The problem with making things foolproof is that fools are so doggone ingenious...Dan Keebler
User currently onlineTristarsteve From Sweden, joined Nov 2005, 4007 posts, RR: 34
Reply 23, posted (3 years 9 months 1 week 1 day 6 hours ago) and read 16037 times:

Quoting tdscanuck (Reply 20):
I thing the thrust load is carried by the most forward bearing (between the LP shaft and the fan support structure. There's no appreciable thrust on any of the other spools
Quoting SEPilot (Reply 22):
The thrust bearing for the LP stage, which drives the fan, appears to be at the very rear of the engine.

You can only carry thrust loads on ball bearings.

Look at the bottom of the diagram and it says
Roller bearing x5 radial loads only.

Think about it, how can you transfer thrust through a roller bearing? All you do is try and push it apart.


User currently offlineFerpe From France, joined Nov 2010, 2804 posts, RR: 59
Reply 24, posted (3 years 9 months 1 week 1 day 6 hours ago) and read 15878 times:

Well it actually sais in the schema below the cutaway which bearings carry the axial and radial loads, the centre 3 ball bearings   . The are placed in the centre to have minimal axial play appear on the radial load ball bearings as the casing and shafts expands and contracts with temperature and forces.

The thrust bearings only carry a fraction of the thrust, the engine is balanced by the pressure forces of the compressor and turbine vertical discs vs. the casings vertical surfaces to only have a small part of the thrust taken by these bearings. Imagine the bearings taking among them 72k lbf   , that would be quite a load and they would not last long!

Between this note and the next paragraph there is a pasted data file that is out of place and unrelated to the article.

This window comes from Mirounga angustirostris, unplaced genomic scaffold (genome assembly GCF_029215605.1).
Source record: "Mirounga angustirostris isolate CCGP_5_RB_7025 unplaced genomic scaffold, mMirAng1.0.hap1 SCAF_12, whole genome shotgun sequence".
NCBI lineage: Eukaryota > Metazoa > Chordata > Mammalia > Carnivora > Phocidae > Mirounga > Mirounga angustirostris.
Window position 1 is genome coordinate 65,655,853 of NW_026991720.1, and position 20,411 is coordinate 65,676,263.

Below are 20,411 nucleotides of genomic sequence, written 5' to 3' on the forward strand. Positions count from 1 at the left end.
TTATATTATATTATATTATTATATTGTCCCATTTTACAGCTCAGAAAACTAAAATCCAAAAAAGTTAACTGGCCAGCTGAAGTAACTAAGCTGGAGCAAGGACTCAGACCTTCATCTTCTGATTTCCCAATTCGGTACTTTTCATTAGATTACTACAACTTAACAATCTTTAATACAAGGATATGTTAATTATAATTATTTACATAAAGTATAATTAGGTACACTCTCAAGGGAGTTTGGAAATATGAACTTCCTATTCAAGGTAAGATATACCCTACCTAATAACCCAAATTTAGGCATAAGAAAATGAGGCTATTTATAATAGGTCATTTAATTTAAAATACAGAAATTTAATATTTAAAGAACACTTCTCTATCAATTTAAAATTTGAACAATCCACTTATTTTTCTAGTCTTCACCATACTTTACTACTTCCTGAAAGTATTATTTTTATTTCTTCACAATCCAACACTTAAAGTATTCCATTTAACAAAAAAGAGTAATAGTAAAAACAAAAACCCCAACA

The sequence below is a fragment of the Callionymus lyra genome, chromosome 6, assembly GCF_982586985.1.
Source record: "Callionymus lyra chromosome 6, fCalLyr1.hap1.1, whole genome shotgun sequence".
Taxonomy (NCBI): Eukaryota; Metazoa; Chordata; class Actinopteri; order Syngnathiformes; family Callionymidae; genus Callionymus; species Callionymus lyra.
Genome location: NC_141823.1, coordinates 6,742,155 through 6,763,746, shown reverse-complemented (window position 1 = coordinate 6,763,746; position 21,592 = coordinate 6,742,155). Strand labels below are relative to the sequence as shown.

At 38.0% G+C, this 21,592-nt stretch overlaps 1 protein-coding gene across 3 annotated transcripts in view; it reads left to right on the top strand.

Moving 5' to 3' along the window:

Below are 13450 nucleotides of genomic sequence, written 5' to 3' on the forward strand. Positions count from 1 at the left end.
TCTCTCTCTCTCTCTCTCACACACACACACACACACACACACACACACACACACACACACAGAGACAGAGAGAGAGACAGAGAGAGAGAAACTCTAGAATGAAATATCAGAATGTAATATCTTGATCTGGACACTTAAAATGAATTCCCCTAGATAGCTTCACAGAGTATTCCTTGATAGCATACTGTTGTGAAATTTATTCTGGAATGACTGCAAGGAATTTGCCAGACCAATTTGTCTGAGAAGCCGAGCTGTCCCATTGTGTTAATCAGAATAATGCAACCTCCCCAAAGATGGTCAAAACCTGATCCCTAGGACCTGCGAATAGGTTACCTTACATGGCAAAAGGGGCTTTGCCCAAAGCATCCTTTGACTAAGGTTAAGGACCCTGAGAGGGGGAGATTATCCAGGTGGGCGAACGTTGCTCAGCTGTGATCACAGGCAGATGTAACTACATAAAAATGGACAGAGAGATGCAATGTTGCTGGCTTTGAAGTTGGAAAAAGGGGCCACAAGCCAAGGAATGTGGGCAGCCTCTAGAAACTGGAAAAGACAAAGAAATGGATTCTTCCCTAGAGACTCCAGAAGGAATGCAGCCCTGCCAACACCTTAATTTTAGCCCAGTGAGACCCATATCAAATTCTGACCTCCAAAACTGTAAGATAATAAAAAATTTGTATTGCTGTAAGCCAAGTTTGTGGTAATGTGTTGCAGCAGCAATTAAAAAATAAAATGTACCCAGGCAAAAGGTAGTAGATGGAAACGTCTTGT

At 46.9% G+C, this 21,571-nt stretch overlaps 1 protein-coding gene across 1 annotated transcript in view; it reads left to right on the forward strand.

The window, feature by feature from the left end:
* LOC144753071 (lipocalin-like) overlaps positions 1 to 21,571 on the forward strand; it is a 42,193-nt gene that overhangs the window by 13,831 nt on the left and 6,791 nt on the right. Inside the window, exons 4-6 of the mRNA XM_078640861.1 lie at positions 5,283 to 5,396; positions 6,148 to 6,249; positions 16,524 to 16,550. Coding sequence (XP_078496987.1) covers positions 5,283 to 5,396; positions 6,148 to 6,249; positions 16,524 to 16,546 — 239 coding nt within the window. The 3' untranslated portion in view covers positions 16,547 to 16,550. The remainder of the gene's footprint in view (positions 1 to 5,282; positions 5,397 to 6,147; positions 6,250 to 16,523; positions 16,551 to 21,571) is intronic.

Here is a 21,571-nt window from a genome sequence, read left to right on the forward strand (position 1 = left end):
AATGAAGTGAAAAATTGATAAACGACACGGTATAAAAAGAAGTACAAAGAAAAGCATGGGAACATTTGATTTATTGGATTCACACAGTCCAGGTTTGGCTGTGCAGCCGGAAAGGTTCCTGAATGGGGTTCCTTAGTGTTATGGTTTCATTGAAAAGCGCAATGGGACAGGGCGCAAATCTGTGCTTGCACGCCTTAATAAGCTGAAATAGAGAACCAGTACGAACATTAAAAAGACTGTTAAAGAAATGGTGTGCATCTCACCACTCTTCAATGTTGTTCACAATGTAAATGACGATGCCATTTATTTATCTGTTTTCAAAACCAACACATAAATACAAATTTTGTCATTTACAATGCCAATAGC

The pressure forces thus injects the loads aerodynamically into the casing at different points of the engine to distribute the stresses. This is done this way in all jet engines.



Non French in France
25 Post contains images Ferpe : While we are at it, here a principle sketch of an oil system of a RB211/Trent (not sure which one but once again they are all very similar). One can c
26 SEPilot : You can carry thrust on tapered roller bearings, but not straight. You can also carry it on plain bearings, or roller thrust bearings. On closer exam
27 WingedMigrator : That makes sense for a turbojet, but this is a turbofan. What reacts the thrust produced by the fan, other than these bearings?
28 traindoc : Was the QF A380 even using maximum thrust when the engine disintegrated? I thought that I read somewhere that it was only at 87% max thrust at the tim